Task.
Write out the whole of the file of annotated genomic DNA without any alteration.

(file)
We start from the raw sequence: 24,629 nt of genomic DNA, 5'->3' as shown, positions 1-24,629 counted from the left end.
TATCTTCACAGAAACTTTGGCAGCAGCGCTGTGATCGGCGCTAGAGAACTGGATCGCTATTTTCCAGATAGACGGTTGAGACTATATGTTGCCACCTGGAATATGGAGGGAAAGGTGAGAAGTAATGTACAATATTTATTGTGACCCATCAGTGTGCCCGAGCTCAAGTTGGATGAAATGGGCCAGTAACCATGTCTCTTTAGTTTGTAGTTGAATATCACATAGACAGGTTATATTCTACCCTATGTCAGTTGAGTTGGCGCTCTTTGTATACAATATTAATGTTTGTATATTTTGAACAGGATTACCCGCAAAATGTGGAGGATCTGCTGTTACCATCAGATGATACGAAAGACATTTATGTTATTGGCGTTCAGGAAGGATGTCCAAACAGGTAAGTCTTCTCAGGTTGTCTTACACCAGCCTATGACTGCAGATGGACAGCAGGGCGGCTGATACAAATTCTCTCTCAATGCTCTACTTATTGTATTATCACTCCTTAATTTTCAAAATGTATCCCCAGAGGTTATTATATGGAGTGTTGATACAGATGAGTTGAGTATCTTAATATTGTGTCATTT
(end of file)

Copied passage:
We start from the raw sequence: 24,629 nt of genomic DNA, 5'->3' as shown, positions 1-24,629 counted from the left end.
TATCTTCACAGAAACTTTGGCAGCAGCGCTGTGATCGGCGCTAGAGAACTGGATCGCTATTTTCCAGATAGACGGTTGAGACTATATGTTGCCACCTGGAATATGGAGGGAAAGGTGAGAAGTAATGTACAATATTTATTGTGACCCATCAGTGTGCCCGAGCTCAAGTTGGATGAAATGGGCCAGTAACCATGTCTCTTTAGTTTGTAGTTGAATATCACATAGACAGGTTATATTCTACCCTATGTCAGTTGAGTTGGCGCTCTTTGTATACAATATTAATGTTTGTATATTTTGAACAGGATTACCCGCAAAATGTGGAGGATCTGCTGTTACCATCAGATGATACGAAAGACATTTATGTTATTGGCGTTCAGGAAGGATGTCCAAACAGGTAAGTCTTCTCAGGTTGTCTTACACCAGCCTATGACTGCAGATGGACAGCAGGGCGGCTGATACAAATTCTCTCTCAATGCTCTACTTATTGTATTATCACTCCTTAATTTTCAAAATGTATCCCCAGAGGTTATTATATGGAGTGTTGATACAGATGAGTTGAGTATCTTAATATTGTGTCATTT